Not satisfied with publishing literally hundreds of stories on the classified government documents obtained by the New York Times from Julian Assange, the paper’s executive editor has now delivered himself of a book on the story of journalists at work with other journalists and their sources. The book is, naturally, being extensively excerpted in the Times.
Even in our narcissistic age, Keller’s article is self-congratulatory, extolling at length his newspaper’s “enormous moral and ethical obligation to use the material responsibly.” He applauds his newspaper’s journalistic integrity for posting the documents with redactions and not directly linking their newspaper to the Wikileaks sites because of concerns that “low-level informants” would be revealed. Of course, that the same information was easily available from the Wikileaks sites and the New York Times extensively publicizing the documents and their source does not trouble his conscience. His overall conclusion is that “we have no doubts about where our sympathies lie in this clash of values. And yet we cannot let those sympathies transform us into propagandists, even for a system we respect,” as though declining to publish the documents constitutes becoming a propagandist.
I take particular affront at Keller contrasting a “sober and professional” President Obama with President Bush. Keller’s justification for news outlets like the Times publishing the documents –a distinction he is at pains to make between his newspaper and Assange/Wikileaks – is that the news organizations undertake additional fact checking and reporting, adding “context and analysis.” Yet Keller neglects to add the context that President Bush was objecting to the publication of information about an ongoing intelligence operation directly related to America’s ability to protect itself from terrorist attacks, whereas President Obama was reacting to the third Wikileaks release of documents, and such an enormous number there was never any practical possibility that newspapers wouldn’t publish some of what they’d gotten. President Bush’s threat was that the Times would bear some culpability if a future terrorist attack occurred; he was right that news organizations must also take responsibility for the consequences of their professional choices.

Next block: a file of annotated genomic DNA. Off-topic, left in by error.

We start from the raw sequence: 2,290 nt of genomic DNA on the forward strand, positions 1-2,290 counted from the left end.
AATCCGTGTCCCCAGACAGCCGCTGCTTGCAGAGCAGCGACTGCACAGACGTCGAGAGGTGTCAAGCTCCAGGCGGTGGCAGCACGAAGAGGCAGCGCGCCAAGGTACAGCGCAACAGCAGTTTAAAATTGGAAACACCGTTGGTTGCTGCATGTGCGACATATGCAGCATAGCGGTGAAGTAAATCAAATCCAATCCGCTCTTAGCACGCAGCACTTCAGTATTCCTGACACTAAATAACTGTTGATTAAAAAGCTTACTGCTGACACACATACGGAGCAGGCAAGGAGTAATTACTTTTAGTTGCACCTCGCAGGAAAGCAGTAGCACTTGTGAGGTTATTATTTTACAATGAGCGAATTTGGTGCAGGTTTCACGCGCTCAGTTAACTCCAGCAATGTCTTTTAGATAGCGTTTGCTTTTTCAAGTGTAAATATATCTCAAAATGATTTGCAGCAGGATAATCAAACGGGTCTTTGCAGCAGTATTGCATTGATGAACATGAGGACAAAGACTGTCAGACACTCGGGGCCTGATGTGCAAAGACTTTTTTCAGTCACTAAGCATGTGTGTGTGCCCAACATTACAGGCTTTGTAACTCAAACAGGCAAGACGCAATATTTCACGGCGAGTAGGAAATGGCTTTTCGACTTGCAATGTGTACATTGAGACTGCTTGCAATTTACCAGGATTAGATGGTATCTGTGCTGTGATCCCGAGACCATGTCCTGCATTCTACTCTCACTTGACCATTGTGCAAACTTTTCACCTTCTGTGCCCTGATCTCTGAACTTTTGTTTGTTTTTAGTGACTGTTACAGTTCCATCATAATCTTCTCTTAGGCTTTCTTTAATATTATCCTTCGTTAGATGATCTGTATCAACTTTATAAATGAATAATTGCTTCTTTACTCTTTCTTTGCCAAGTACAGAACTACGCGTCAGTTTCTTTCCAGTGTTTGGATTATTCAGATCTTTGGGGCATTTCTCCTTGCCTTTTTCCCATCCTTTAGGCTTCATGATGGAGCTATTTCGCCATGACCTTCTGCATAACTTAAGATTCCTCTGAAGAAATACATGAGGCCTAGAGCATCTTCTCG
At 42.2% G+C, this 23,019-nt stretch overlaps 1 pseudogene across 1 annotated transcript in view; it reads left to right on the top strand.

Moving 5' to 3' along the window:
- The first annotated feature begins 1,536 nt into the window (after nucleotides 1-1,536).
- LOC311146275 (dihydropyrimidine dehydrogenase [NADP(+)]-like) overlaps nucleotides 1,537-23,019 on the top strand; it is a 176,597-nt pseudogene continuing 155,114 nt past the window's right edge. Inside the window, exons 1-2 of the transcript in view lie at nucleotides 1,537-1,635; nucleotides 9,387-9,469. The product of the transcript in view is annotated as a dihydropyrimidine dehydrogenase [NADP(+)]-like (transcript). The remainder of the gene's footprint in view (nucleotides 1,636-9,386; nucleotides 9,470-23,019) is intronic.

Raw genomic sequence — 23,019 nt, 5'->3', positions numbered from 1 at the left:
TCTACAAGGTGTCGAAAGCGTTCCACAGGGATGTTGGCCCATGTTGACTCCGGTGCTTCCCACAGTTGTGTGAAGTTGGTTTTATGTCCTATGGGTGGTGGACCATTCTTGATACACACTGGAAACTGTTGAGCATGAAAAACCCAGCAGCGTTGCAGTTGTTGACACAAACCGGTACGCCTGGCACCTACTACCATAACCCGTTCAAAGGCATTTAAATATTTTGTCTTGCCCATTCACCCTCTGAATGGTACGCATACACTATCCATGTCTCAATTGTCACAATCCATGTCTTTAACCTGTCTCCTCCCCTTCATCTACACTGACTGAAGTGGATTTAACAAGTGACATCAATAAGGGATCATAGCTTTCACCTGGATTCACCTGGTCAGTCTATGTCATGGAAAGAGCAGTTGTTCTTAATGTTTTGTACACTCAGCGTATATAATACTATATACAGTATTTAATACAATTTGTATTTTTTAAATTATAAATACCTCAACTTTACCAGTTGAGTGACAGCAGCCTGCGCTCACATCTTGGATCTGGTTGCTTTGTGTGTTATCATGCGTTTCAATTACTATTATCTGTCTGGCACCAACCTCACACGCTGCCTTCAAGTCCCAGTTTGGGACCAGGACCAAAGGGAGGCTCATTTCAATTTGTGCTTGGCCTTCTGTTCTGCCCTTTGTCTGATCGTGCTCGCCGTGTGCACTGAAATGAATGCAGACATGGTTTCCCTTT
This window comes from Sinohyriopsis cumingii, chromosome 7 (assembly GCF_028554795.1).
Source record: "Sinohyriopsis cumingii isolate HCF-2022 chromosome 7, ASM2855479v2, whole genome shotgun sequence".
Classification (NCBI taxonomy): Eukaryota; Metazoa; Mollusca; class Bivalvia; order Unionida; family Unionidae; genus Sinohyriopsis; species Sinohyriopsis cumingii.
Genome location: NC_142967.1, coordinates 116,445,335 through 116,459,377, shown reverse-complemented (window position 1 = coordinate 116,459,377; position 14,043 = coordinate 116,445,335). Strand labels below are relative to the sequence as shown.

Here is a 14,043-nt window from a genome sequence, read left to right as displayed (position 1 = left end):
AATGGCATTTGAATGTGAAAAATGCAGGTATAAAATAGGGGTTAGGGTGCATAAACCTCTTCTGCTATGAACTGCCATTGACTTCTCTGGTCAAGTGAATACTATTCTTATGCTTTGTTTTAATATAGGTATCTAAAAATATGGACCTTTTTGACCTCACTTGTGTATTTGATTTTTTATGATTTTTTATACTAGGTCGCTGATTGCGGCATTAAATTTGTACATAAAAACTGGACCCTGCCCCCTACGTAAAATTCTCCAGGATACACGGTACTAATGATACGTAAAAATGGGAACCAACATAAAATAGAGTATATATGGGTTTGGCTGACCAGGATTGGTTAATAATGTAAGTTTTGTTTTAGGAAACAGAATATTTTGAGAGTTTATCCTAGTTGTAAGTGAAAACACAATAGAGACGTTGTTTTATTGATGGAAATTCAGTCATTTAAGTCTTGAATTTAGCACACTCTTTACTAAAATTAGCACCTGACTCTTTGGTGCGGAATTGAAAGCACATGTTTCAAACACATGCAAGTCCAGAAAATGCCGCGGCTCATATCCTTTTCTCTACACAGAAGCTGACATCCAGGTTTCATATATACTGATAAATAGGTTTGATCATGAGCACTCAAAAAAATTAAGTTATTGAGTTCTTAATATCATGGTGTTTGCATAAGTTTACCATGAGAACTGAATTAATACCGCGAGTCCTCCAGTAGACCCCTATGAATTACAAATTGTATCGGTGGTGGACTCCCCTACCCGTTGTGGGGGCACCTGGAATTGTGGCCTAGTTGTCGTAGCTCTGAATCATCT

The New York Times should be ashamed of itself. Again. I was, however, delighted to see Keller recount that even New York Times readers were mostly opposed to the newspaper’s publishing the documents; he cites the tenor of comments as “Many readers were indignant and alarmed: Who needs this? How dare you? What gives you the right?”
Perhaps the fittingest outcome is Assange being exposed by the very media outlets that made him a celebrity. But in attempting to shore up the integrity of the Times, Keller inadvertently provides assessments of Assange that may be useful in an espionage trial, if the Holder Justice Department ever sees fit to consider the release of a quarter million classified documents by a hostile foreigner a reasonable use of the Espionage Act. It describes Wikileaks’ editing of Iraq video footage “a work of anti-war propaganda” (goes to motive for Assange), says low-level Afghan informants named in documents were targeted by the Taliban (harmful effect of the release). Keller says the Times treated Assange “as a source,” and says he would hesitate to describe what Wikileaks does as journalism. Since Keller has volunteered the information in public, he’s fair game to testify.
(photo credit: DG Jones)